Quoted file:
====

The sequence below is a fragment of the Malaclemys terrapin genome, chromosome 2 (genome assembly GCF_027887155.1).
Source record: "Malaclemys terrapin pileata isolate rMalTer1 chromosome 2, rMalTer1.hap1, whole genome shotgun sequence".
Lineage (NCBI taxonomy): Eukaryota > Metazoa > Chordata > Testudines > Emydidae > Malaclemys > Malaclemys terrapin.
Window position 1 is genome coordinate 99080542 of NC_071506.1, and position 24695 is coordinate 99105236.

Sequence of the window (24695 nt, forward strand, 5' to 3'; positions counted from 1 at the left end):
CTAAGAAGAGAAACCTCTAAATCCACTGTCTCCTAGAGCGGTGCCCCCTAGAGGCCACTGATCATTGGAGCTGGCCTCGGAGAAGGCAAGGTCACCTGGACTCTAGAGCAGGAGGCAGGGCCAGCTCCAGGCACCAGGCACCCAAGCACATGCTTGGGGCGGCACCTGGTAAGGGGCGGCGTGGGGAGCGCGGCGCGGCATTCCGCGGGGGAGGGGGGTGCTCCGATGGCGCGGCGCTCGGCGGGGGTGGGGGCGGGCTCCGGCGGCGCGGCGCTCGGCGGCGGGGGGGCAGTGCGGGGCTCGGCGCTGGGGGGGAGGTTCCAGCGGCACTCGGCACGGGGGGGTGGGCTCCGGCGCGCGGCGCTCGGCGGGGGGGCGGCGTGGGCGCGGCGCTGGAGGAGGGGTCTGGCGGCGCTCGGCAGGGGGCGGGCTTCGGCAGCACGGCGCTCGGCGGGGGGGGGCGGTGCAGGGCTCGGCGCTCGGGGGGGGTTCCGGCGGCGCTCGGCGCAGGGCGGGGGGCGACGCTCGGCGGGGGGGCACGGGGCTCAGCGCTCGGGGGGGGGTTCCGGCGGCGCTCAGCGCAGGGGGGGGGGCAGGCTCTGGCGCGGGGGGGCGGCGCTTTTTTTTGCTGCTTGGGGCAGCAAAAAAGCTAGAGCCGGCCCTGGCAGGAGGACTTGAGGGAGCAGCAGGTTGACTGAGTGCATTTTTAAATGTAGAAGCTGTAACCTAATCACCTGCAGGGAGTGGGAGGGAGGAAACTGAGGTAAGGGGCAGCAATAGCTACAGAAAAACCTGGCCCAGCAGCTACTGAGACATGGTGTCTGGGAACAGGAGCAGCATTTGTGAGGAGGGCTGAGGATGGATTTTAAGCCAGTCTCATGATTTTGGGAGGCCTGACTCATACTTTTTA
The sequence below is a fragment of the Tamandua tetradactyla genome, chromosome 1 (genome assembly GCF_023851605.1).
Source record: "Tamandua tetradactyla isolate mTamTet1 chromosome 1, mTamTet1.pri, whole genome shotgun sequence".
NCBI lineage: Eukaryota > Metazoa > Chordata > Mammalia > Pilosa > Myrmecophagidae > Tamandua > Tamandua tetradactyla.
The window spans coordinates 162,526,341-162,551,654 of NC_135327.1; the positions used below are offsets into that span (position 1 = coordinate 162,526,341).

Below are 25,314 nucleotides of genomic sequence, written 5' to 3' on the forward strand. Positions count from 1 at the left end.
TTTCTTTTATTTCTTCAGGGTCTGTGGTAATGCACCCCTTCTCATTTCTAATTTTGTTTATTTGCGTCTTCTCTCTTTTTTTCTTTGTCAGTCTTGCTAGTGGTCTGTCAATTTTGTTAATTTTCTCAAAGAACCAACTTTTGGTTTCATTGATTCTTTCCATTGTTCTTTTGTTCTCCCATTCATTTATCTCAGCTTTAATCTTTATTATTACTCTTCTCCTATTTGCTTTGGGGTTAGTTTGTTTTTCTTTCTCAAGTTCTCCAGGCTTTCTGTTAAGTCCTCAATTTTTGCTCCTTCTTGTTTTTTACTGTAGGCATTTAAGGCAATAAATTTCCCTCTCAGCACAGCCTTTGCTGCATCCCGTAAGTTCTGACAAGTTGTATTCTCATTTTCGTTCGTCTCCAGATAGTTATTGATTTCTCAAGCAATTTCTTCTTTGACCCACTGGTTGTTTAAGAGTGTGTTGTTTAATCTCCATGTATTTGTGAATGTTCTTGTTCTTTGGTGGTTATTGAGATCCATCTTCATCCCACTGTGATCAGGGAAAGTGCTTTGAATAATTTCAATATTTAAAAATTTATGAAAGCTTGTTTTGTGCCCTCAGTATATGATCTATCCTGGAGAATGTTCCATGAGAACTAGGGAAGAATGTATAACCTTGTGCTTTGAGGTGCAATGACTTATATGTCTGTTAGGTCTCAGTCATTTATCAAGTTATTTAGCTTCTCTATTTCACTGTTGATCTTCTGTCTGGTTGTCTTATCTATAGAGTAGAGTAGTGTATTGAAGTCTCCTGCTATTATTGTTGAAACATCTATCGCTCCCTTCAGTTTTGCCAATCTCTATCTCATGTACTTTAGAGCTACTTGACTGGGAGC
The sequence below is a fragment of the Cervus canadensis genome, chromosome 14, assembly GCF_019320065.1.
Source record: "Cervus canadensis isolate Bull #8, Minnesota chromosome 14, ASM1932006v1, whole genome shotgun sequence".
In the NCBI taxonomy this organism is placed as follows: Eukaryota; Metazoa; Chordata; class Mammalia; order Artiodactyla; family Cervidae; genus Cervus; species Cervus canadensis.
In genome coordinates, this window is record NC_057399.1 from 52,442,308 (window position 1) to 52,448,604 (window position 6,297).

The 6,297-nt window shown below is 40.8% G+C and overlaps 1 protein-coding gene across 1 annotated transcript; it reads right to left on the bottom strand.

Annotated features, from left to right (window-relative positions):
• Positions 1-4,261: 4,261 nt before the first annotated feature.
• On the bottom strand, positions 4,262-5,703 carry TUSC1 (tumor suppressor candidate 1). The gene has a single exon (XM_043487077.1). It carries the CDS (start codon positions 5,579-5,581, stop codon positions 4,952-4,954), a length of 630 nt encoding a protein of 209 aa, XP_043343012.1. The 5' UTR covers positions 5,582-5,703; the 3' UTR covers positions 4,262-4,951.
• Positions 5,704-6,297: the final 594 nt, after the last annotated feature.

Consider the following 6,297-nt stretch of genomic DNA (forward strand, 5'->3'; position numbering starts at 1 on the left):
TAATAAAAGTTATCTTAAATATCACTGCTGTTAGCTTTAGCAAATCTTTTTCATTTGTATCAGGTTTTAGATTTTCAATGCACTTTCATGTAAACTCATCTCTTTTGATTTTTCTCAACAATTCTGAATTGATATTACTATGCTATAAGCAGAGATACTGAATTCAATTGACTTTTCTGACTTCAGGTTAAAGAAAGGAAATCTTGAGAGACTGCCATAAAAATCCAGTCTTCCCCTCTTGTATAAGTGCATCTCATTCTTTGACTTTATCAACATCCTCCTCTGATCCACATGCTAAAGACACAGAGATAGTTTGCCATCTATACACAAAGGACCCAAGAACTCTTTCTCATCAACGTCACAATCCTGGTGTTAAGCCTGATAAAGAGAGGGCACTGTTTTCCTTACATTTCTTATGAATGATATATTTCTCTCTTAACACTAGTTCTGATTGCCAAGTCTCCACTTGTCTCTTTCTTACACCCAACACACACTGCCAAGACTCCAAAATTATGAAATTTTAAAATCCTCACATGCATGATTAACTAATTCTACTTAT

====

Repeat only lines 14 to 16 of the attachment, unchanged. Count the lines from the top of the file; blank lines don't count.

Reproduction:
Source record: "Cervus canadensis isolate Bull #8, Minnesota chromosome 14, ASM1932006v1, whole genome shotgun sequence".
In the NCBI taxonomy this organism is placed as follows: Eukaryota; Metazoa; Chordata; class Mammalia; order Artiodactyla; family Cervidae; genus Cervus; species Cervus canadensis.
In genome coordinates, this window is record NC_057399.1 from 52,442,308 (window position 1) to 52,448,604 (window position 6,297).